The monsoons are here and apart from the now cyclic clutch of near-fatal fevers, parts of Kerala are now under attack from a most invasive pest, the Giant African snail. This brownish, affable-looking intruder which devours vegetation and multiplies exponentially was first noticed in some southern and northern districts in 2005. But now, in several panchayats in the southern district of Pathanamthitta, it’s eating up plants and vegetables and creeping up the walls of houses, feeding on the calcium content in lime and cement. Calcium enhances its shell. The species was reportedly brought to Calcutta from Mauritius as far back as in 1847. Later on, down the years it was noticed in Karnataka, Orissa and Bihar.
Now, it seems to have found an idyll in Konni, Pathanamthitta, where homestead crops have been devastated. Tackling the menace has not been easy since the snail is nocturnal. By morning it goes underground, leaving farmers aghast at the plunder. And it seems to reproduce at will, not at all at a snail’s pace. The number of eggs per clutch averages around 200. A snail lays 5-6 clutches a year with a survival rate of 90 per cent.
The problem in checking the growth of the giant snail (Achatina fulica), a native of East Africa, is that it’s a hermaphrodite (species with both male and female reproductive organs). Snails of the same size mate and transfer sperm mutually. Local photographer Ratheesh Babu noticed this first when his bike trampled some on the roads and he heard the sound of shells breaking. He took a few snails home to see whether they could be grown in captivity and could be set upon insects and parasites. “But one day I noticed that the jar was full with new offspring. That’s when I realised their capacity to multiply,” says Babu.
His two daughters did a bit of research and found that in a 40-square metre area near the local temple the snail population had increased from 800 to over 7,000 in 10 months. Adult snails can reach a height of around 7 cm and a length of 20 cm or more. Farmers spray a concoction of tobacco and copper sulphate to destroy them. Even common salt works. But too much salt in the soil ruins it. The agriculture department has been supplying metaldehyde as a pesticide but it only seems to kill native snails and slugs.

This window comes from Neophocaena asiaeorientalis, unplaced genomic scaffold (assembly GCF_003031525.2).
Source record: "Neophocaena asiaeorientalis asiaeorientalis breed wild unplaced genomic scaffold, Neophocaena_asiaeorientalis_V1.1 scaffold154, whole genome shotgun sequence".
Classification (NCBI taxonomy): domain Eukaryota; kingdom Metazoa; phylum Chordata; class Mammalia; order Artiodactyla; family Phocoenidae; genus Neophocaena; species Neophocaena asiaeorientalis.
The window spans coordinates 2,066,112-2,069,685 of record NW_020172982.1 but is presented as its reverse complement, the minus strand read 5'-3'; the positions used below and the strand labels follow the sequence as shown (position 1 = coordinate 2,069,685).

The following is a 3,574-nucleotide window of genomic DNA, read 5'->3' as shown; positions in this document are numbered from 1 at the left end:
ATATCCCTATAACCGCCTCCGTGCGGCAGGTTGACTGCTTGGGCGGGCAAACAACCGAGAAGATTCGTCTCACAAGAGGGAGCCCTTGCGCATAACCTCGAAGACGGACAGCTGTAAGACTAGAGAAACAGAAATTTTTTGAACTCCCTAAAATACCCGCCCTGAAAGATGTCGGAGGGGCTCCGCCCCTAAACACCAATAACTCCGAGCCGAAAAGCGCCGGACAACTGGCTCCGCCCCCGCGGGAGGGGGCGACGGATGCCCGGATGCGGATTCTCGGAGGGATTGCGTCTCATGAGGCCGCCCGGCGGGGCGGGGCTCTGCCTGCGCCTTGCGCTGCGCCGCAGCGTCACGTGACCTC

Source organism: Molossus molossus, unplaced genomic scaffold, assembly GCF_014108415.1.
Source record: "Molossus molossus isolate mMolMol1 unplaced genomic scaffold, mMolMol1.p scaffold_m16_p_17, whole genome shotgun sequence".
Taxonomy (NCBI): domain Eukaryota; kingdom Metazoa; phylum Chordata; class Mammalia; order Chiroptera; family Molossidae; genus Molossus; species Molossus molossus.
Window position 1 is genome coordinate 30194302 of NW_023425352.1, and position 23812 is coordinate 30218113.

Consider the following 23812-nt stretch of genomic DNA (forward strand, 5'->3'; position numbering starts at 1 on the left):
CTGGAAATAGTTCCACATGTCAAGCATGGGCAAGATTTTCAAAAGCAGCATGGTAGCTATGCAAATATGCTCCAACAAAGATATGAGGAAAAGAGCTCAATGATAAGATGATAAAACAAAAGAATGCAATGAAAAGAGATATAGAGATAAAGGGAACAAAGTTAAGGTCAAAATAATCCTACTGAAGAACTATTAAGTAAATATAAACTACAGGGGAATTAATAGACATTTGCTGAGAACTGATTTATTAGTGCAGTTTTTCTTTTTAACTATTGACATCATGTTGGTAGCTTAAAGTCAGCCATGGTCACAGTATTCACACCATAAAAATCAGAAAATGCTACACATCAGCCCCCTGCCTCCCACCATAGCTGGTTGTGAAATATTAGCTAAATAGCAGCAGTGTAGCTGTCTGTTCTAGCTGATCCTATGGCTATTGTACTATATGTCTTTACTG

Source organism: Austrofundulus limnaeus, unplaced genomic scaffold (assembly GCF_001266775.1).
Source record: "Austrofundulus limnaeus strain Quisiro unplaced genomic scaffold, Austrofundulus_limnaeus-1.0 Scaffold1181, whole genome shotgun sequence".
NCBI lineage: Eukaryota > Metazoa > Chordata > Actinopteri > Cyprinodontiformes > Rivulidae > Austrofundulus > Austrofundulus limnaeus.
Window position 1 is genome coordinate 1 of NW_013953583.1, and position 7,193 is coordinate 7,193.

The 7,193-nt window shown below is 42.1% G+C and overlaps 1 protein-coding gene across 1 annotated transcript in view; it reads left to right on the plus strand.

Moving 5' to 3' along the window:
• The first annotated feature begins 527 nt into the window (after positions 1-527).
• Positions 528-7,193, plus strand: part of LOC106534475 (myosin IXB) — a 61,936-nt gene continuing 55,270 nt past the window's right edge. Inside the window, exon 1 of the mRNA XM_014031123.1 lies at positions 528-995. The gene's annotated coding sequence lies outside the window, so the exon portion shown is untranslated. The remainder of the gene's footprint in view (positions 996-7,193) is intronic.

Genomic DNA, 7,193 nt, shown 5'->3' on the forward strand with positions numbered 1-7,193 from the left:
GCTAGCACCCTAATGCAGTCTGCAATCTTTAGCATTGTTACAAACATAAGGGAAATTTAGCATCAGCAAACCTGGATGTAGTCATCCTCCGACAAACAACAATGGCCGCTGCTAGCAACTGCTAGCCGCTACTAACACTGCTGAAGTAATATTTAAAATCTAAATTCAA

The African snail can’t stand heat and sunlight but nature has gifted it with some crucial survival techniques. It can go into a summer sleep (akin to hibernation) for over two years, retaining the body’s water content. Worse, it can store sperm for nearly three months. Which means a single snail that gets translocated from infested places can detach itself at a congenial distant area and establish a new colony. “The remedy lies in cordoning off infested areas and spraying the tobacco concoction on a war footing. Or else, it’ll spread all over, especially because it likes the monsoon and the swampy conditions of Kerala. It poses a grave threat to Kerala’s vegetation,” says Dr T.V. Sajeev of the Kerala Forest Research Institute, who is closely working with the Asia-Pacific Forest Invasive Species Network.
The locals in Pathanamthitta have also been complaining of an increase in ant attacks at homes following the snail outbreak. Ants come out in large numbers to feed on the snails and their colonies too swell. Another species which has welcomed the snail outbreak is the crow pheasant which seems to relish the new prey.
Environmentalists believe the snail’s rampant growth is a symptom of Kerala’s fragile environment, which has suffered a heavy casualty of molluscs and insects on account of the rampant use of pesticides in farms and paddy fields in past decades. It’s possible that this led to a decline in the numbers of their predators too. Devoid of competitors and predators, the African snail has found an opportunity to thrive.